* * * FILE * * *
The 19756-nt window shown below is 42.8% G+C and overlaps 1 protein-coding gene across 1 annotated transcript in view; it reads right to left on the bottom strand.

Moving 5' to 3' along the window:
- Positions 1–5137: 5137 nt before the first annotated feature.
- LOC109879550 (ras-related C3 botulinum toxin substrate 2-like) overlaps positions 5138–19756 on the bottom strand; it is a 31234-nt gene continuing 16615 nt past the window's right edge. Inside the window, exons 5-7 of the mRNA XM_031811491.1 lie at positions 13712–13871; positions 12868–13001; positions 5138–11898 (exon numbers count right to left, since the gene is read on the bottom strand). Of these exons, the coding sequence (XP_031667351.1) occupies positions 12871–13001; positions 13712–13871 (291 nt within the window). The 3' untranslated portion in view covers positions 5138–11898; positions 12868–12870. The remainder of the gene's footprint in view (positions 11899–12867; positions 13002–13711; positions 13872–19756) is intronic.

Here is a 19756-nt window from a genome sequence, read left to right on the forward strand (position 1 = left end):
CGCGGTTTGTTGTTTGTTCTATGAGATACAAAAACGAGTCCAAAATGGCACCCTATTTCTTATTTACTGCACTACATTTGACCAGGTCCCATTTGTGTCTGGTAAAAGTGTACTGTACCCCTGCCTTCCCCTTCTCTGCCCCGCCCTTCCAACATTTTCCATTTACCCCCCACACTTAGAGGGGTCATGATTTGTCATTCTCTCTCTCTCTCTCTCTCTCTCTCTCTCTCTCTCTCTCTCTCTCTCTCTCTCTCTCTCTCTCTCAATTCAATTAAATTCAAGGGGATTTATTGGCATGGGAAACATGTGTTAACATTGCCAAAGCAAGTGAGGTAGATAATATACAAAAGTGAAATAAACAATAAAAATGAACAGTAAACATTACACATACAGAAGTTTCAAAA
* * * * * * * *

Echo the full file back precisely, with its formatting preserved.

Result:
The 19756-nt window shown below is 42.8% G+C and overlaps 1 protein-coding gene across 1 annotated transcript in view; it reads right to left on the bottom strand.

Moving 5' to 3' along the window:
- Positions 1–5137: 5137 nt before the first annotated feature.
- LOC109879550 (ras-related C3 botulinum toxin substrate 2-like) overlaps positions 5138–19756 on the bottom strand; it is a 31234-nt gene continuing 16615 nt past the window's right edge. Inside the window, exons 5-7 of the mRNA XM_031811491.1 lie at positions 13712–13871; positions 12868–13001; positions 5138–11898 (exon numbers count right to left, since the gene is read on the bottom strand). Of these exons, the coding sequence (XP_031667351.1) occupies positions 12871–13001; positions 13712–13871 (291 nt within the window). The 3' untranslated portion in view covers positions 5138–11898; positions 12868–12870. The remainder of the gene's footprint in view (positions 11899–12867; positions 13002–13711; positions 13872–19756) is intronic.

Here is a 19756-nt window from a genome sequence, read left to right on the forward strand (position 1 = left end):
CGCGGTTTGTTGTTTGTTCTATGAGATACAAAAACGAGTCCAAAATGGCACCCTATTTCTTATTTACTGCACTACATTTGACCAGGTCCCATTTGTGTCTGGTAAAAGTGTACTGTACCCCTGCCTTCCCCTTCTCTGCCCCGCCCTTCCAACATTTTCCATTTACCCCCCACACTTAGAGGGGTCATGATTTGTCATTCTCTCTCTCTCTCTCTCTCTCTCTCTCTCTCTCTCTCTCTCTCTCTCTCTCTCTCTCTCTCTCTCAATTCAATTAAATTCAAGGGGATTTATTGGCATGGGAAACATGTGTTAACATTGCCAAAGCAAGTGAGGTAGATAATATACAAAAGTGAAATAAACAATAAAAATGAACAGTAAACATTACACATACAGAAGTTTCAAAA